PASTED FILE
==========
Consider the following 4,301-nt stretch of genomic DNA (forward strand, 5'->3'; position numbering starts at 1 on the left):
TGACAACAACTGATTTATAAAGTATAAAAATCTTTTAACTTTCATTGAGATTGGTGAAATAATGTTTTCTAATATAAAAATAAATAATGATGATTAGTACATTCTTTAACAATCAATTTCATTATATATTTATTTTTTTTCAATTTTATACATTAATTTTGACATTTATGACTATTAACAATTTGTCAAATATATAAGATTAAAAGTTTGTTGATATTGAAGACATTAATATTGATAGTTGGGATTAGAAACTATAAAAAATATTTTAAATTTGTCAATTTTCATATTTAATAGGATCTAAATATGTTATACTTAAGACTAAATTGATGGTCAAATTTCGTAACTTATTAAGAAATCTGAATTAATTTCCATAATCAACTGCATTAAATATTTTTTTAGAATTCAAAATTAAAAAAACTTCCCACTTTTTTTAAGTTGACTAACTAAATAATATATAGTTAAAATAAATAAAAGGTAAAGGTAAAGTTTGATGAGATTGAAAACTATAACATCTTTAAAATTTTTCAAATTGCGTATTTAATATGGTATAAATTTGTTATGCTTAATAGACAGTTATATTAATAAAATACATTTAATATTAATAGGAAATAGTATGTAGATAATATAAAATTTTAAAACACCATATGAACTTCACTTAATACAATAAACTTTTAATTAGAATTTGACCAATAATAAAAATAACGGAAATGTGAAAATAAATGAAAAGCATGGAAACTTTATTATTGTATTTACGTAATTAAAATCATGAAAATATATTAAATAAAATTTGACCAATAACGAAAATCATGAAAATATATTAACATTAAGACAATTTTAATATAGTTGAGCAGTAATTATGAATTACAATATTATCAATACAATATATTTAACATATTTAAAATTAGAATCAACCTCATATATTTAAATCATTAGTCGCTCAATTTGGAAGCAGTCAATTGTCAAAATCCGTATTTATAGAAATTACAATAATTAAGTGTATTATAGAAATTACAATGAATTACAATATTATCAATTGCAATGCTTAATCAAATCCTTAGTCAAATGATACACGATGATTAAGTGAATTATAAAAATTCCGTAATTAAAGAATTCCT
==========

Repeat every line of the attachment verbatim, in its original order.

Consider the following 4,301-nt stretch of genomic DNA (forward strand, 5'->3'; position numbering starts at 1 on the left):
TGACAACAACTGATTTATAAAGTATAAAAATCTTTTAACTTTCATTGAGATTGGTGAAATAATGTTTTCTAATATAAAAATAAATAATGATGATTAGTACATTCTTTAACAATCAATTTCATTATATATTTATTTTTTTTCAATTTTATACATTAATTTTGACATTTATGACTATTAACAATTTGTCAAATATATAAGATTAAAAGTTTGTTGATATTGAAGACATTAATATTGATAGTTGGGATTAGAAACTATAAAAAATATTTTAAATTTGTCAATTTTCATATTTAATAGGATCTAAATATGTTATACTTAAGACTAAATTGATGGTCAAATTTCGTAACTTATTAAGAAATCTGAATTAATTTCCATAATCAACTGCATTAAATATTTTTTTAGAATTCAAAATTAAAAAAACTTCCCACTTTTTTTAAGTTGACTAACTAAATAATATATAGTTAAAATAAATAAAAGGTAAAGGTAAAGTTTGATGAGATTGAAAACTATAACATCTTTAAAATTTTTCAAATTGCGTATTTAATATGGTATAAATTTGTTATGCTTAATAGACAGTTATATTAATAAAATACATTTAATATTAATAGGAAATAGTATGTAGATAATATAAAATTTTAAAACACCATATGAACTTCACTTAATACAATAAACTTTTAATTAGAATTTGACCAATAATAAAAATAACGGAAATGTGAAAATAAATGAAAAGCATGGAAACTTTATTATTGTATTTACGTAATTAAAATCATGAAAATATATTAAATAAAATTTGACCAATAACGAAAATCATGAAAATATATTAACATTAAGACAATTTTAATATAGTTGAGCAGTAATTATGAATTACAATATTATCAATACAATATATTTAACATATTTAAAATTAGAATCAACCTCATATATTTAAATCATTAGTCGCTCAATTTGGAAGCAGTCAATTGTCAAAATCCGTATTTATAGAAATTACAATAATTAAGTGTATTATAGAAATTACAATGAATTACAATATTATCAATTGCAATGCTTAATCAAATCCTTAGTCAAATGATACACGATGATTAAGTGAATTATAAAAATTCCGTAATTAAAGAATTCCT